California Police Chiefs Reject Proposed Legislation That Would Limit Use Of Deadly Force

National

California legislators have announced a new bill that could change that could “prevent unnecessary loss of life.” Assembly Bill 931, which is proposed by Democratic State Assembly members Kevin McCarty and Shirley Weber, and backed by the American Civil Liberties Union, would restrict officers from using deadly force unless there is “no other reasonable alternative.”

The bill, which was formally introduced by Weber an McCarty last week alongside the family of Stephon Clark the 22-year-old unarmed father gunned down by Sacramento Police officers in his grandmother’s backyard, is being met with swift backlash from law enforcement.

In a statement to Bay Area news station KTVU, Webber revealed that an analysis of nearly 100 of the “largest police departments found that departments that used restricted use of force and de-escalation and other less-lethal tactics, save not only civilian lives, but also saves the lives of police officers.”

During a meeting at the Fairfield Police training facility on Tuesday (April 10), Morgan Hill Police Chief David Swing joined other police chiefs in lambasting the bill.

“This legislation as proposed puts communities at risk,” said Swing, who is also president of the California Police Chief Association. “Evaluating the use of deadly force from the perspective of hindsight and narrowly justifiable homicide defense would lead to officers pulling back on proactive policing.”

Watsonville Police Chief David Honda said that the bill attempts to hold officers to an “unreasonable standard that measures in hindsight” and could “only hurt the communities we serve.”

The current standard allows for officers to use “reasonable force,” but as the ACLU point out that a number of white suspects, including domestic terrorists,  no matter how harsh the crime, are met with a different fate.  The glaring racial discrepancy shows a disproportionate targeting of people of color,  specifically black men and women, many of whom were weaponless and did not commit a crime upon being gunned down by police.

“The killings of people like Stephon Clark in Sacramento, and far too many others, have laid bare a painful truth: our laws protect the police, not the people — and especially not people of color,” writes the ACLU.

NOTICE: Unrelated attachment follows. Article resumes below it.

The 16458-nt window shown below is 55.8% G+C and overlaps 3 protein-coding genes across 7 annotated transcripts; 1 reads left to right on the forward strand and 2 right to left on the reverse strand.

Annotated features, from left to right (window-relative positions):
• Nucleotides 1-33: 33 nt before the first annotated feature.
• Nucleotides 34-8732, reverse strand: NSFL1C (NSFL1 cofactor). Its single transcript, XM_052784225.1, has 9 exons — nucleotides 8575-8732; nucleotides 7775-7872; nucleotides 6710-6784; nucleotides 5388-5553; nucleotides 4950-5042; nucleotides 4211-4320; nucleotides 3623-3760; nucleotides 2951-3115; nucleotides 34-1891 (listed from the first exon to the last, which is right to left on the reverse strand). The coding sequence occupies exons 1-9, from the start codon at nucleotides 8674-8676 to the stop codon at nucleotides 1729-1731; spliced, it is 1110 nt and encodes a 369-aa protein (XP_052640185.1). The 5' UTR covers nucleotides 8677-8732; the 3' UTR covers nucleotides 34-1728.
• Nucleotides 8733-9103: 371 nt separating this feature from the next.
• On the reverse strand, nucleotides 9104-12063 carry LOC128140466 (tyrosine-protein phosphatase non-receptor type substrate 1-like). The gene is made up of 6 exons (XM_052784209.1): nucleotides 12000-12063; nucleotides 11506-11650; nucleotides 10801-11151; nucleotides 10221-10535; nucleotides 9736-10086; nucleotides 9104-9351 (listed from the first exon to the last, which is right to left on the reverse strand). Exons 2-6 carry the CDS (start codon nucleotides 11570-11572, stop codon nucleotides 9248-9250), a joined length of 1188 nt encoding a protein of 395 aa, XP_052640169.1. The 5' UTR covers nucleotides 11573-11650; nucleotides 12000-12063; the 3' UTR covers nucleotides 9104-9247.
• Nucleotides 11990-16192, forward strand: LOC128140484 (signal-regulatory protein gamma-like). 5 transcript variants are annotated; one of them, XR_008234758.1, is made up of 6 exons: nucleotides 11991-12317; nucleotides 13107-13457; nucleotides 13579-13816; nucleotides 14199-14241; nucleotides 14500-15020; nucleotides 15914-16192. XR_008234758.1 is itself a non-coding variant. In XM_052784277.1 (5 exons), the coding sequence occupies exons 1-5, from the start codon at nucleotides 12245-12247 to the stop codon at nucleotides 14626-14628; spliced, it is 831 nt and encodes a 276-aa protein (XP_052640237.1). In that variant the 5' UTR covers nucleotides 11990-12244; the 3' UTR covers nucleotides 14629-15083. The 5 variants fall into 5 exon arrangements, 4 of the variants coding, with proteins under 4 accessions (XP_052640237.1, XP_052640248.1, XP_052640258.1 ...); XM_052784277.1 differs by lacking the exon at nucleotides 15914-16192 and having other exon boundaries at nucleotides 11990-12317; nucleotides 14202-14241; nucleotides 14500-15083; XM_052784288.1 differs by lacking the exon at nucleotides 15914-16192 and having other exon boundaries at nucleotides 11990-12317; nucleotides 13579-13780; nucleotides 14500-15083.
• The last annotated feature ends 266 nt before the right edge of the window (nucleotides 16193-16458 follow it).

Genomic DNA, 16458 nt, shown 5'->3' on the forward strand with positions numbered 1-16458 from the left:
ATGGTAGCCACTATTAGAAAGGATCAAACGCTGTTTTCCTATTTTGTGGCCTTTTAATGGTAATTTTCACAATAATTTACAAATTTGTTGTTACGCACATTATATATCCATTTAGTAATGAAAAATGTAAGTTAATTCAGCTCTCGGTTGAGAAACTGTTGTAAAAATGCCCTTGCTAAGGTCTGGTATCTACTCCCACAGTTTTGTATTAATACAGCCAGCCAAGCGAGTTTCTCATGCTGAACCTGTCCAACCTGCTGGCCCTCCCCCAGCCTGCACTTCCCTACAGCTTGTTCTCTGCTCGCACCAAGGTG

“What’s more, California is one of the most secretive states in the country when it comes to releasing basic information about how departments investigate these killings and confirmed police misconduct.”

According to a running tally by the Washington Post, there have been just over 300 fatal police involved shootings in 2018. California also boasts some of the nation’s largest rates of police killings in the nation. Lawmakers said that half of the 162 people who were shot and killed by cops last year did not have guns, with Kern County officers holding the record for killing “more people per capita than in any other county in the U.S.”

Last Monday (April 9), the Kern County Detention Officers Association brought attention to what it says is a  “sheriff’s office in desperate need of positive changes” by releasing a 12-year-old video of current Kern County Sheriff Danny Youngblood recorded during the year  that he was elected. In the footage, Youngblood can be heard answering a question about whether he thinks it’s more cost-effective for the sheriff’s department to “kill” or wound suspects. Youngblood chose the latter explaining, “Because if you cripple them you gotta’ take care of them for life, and that cost goes way up.”

Reacting to the video release, Youngblood said that he wishes that he would’ve used different wording, but that his comments were taken out of context, according to CNN. “When you listen to the verbiage, it doesn’t sound good. But I think the people of this county know that’s not what I mean,” he said.

In a message on Facebook posted alongside the 2006 video of Youngblood, the KCDA noted that it’s time to elect a new sheriff who will bring a  “fresh approach and new ideas to tackle long standing issues facing department administration.”

See footage of the interview below.